Hawksbill Turtle in Indonesia. © Paul Hilton
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Climate breakdown. Plastic pollution. Overfishing. The oceans are facing more threats than ever – and yet, there’s a new baddie in town. A secretive industry is ramping up that would put even more pressure on our oceans: deep sea mining. 

The deep sea mining industry is planning to send monster machines to plunder the seabed and extract polymetallic nodules – potato-sized lumps of rocks loaded with metals and minerals. Deep sea mining isn’t happening yet, but the kinds of metals this industry is targeting are used in phones, laptops and batteries.

The deep sea is the largest ecosystem on the planet, but only a tiny fraction of the deep seafloor has been investigated by scientists. We actually know more about the surface of Mars than we do about the bottom of the ocean. The little we do know though, is that these are extreme ecosystems teeming with life…

Incredible creatures from the deep sea

If you were to dive hundreds of meters below the water and take a closer look at hydrothermal vents, where the pressure is crushing and temperatures at the vents can reach 400०C, you might meet the sea pangolin. 

ⓒKNakamura/CC by 2.5
Sea Pangolin. ⓒKNakamura/CC by 2.5

To protect its soft body, this curious animal has built a powerful suit of armour with a top layer embedded with iron sulfide – that’s right, this little creature is literally the Iron Man of the seas! And it gets even wilder: researchers believe that the Sea Pangolin doesn’t eat. Instead, it is thought to rely on bacteria living in one large gland that produces the energy it needs to survive.

You might also see the Yeti Crab, which owes its name to its long, hairy arms that make it look like the Abominable Snowman. 

ⓒDavid Shale/naturepl.com
Yeti crab. ⓒDavid Shale/naturepl.com

Just like the Sea Pangolin, some species of Yeti Crabs have a rather unusual way of feeding themselves: they farm microbes on the hair of their claws to feast on, by waving their arms back and forth rhythmically through the water. 

Living in extreme conditions is an everyday challenge. To develop, some Yeti Crab larvae need cooler water, forcing the female out of the safe zone of the hydrothermal vent to breed. As she steps away from the vent, the cold takes its toll on her and she dies after reproducing for the first – and last – time.

ⓒNOAA Public Domain
Ghost octopus. ⓒNOAA Public Domain

Talking about reproduction, have you ever heard about the Ghost Octopus? 

To breed, this fascinating creature lays its eggs on dead sponges – that grow on the polymetallic nodules coveted by the industry – before wrapping its whole body around the clutch. It will then wait for several years for its young to hatch, not feeding, slowly waning away until it dies.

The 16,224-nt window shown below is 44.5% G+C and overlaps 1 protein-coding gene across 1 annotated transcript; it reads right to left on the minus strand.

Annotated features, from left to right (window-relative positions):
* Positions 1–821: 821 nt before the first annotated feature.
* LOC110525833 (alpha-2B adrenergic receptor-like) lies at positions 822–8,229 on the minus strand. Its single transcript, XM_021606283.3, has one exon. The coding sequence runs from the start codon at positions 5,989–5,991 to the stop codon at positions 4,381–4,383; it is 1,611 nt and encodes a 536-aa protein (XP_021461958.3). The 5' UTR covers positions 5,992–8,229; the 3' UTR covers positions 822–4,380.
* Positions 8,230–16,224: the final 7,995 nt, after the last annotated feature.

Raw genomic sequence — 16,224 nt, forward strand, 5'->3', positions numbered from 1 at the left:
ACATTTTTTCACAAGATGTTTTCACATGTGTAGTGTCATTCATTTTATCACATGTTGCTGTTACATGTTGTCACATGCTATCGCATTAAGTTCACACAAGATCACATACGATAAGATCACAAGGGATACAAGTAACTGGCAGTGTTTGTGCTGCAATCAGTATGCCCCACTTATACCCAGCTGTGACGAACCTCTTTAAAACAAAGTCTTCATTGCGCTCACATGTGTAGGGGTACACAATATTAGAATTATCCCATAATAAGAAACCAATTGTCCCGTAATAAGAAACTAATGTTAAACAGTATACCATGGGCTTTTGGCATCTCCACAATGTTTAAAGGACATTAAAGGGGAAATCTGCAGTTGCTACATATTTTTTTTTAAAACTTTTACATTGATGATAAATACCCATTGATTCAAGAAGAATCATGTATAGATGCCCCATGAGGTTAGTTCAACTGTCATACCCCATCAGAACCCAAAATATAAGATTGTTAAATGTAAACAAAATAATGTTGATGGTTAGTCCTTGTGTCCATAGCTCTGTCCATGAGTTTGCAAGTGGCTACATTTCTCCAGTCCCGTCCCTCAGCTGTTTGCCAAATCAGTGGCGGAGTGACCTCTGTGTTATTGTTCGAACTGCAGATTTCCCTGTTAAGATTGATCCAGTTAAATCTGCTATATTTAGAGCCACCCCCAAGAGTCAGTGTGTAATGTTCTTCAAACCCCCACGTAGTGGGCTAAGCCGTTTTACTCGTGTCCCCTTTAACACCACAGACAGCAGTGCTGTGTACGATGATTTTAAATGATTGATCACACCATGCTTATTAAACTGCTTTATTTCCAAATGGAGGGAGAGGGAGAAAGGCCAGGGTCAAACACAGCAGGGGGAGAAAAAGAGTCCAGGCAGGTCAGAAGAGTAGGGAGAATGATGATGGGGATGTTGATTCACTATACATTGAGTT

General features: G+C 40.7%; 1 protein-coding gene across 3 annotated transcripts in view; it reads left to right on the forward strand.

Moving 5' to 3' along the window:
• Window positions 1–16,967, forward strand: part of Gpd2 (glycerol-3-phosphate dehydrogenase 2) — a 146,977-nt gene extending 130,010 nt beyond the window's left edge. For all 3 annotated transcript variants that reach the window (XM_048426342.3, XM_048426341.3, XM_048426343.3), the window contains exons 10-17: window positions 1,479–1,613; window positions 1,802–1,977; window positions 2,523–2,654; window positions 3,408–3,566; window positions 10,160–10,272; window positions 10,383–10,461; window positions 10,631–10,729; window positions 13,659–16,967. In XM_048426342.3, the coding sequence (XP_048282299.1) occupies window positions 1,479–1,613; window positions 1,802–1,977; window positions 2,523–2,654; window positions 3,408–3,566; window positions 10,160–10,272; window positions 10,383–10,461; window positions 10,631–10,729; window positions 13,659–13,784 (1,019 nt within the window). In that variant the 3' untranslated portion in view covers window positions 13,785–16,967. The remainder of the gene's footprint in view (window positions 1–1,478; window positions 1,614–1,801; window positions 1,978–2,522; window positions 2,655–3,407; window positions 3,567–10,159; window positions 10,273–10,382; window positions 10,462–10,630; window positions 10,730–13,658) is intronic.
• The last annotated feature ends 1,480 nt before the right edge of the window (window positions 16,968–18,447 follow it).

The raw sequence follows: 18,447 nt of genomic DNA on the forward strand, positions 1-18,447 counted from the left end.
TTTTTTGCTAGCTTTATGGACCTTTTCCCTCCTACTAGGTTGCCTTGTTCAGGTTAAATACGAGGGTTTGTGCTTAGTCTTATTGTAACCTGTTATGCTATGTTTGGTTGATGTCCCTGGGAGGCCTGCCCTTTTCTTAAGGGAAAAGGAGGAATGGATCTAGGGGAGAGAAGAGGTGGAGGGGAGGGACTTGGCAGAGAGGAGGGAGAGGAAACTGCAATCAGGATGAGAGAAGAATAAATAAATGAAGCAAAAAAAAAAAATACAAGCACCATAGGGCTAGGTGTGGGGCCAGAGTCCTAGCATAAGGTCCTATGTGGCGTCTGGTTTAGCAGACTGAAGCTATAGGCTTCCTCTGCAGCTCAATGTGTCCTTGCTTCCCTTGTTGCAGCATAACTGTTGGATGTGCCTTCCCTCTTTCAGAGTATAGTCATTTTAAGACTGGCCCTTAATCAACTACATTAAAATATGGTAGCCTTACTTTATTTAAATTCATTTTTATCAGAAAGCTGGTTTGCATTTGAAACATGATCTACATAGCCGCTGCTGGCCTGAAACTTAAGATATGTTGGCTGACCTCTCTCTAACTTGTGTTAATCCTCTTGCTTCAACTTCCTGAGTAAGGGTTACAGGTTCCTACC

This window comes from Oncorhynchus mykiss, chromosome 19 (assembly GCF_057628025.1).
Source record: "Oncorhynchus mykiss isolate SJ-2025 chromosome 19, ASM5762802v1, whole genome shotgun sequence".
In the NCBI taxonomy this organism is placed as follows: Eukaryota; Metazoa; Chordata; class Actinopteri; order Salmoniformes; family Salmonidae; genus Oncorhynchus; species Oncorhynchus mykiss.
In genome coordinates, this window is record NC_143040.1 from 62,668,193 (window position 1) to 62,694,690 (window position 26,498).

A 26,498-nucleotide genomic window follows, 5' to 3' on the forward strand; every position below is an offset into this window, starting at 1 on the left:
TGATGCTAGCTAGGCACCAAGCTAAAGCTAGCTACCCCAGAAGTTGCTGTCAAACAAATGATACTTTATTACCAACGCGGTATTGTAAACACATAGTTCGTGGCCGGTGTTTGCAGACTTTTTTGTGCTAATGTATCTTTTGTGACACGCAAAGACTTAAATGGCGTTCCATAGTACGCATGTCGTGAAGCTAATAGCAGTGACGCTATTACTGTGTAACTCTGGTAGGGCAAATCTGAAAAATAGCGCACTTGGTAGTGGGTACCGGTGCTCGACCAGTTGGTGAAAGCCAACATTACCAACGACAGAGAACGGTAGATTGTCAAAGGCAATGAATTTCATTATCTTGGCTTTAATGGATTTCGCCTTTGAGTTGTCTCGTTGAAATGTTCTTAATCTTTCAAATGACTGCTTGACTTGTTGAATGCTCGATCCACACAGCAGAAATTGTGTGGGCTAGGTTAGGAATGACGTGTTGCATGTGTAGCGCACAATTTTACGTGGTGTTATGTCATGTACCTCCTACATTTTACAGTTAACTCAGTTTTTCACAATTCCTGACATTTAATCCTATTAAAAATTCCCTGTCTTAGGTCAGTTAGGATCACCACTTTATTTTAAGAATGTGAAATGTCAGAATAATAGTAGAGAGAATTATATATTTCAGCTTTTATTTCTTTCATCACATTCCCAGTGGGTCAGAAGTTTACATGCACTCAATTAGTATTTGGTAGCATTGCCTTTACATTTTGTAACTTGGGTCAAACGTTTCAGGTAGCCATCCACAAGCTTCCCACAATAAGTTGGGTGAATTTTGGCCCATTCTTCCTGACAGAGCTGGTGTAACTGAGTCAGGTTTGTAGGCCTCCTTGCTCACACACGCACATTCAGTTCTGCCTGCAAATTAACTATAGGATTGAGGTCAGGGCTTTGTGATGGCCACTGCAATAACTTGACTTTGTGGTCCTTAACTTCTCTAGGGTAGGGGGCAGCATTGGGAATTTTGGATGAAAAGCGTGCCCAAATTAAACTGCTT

But the habitat that these three species rely on to survive is now threatened by deep sea mining.

Deep sea mining is not a solution

As I write these lines, deep sea mining companies are getting ready to send monster machines into their homes. They would cause irreparable, unavoidable damage to fragile and unique ecosystems that we barely understand. It would disrupt countless species that are yet to be discovered. And mining the seabed could disrupt vital carbon stores, which risks making the climate crisis even worse.

We can’t let that happen. To try to justify these huge risks and gain political approval, deep sea miners claim that this ocean destruction is necessary for a high-tech, clean energy future.   

Governments and companies are making decisions now that will shape what resources are needed in the future, and where these resources come from. They need to take seriously the urgency of using resources more efficiently, transforming transport systems and moving towards sustainable, circular economies.

We can’t just keep looking for new terrain to plunder. The fact is there are plenty of solutions that exist hat do not involve bulldozing the seafloor. 

We need to build a sustainable circular economy, not look for new terrain to plunder

E-waste, a term to describe electronic products that have become obsolete or no longer work, is now the fastest-growing type of waste. It is time to move from our current “take, make, waste” system, to a sustainable circular economy that will minimise waste by reusing and recycling metals and minerals found in electronics – and design gadgets that reduce their use in the first place. 

The Mobile Phone Resource Cycle Exhibition in Beijing. © Greenpeace / Yan Tu
Greenpeace held an exhibition in a Beijing shopping centre to show the public the value of e-waste with information panels, and an art installation made of over 500 old mobile phones was also exhibited. © Greenpeace / Yan Tu

Monster machines ripping up the seabed sounds pretty scary when we’re already facing a climate and nature emergency. But here’s the good news: the deep sea mining industry has not started its destructive activities… yet. 

We have a unique chance to stop this new threat in its tracks. Right now, governments are negotiating a Global Ocean Treaty at the UN. Sign the petition to call on governments to create a strong treaty that can open the door to a global network of ocean sanctuaries, and set high standards to protect the global oceans from destructive industries. 

Help keep deep sea wildlife safe. Join the movement to #ProtectTheOceans.

SIGN THE PETITION

Louisa Casson is an oceans campaigner at GPUK.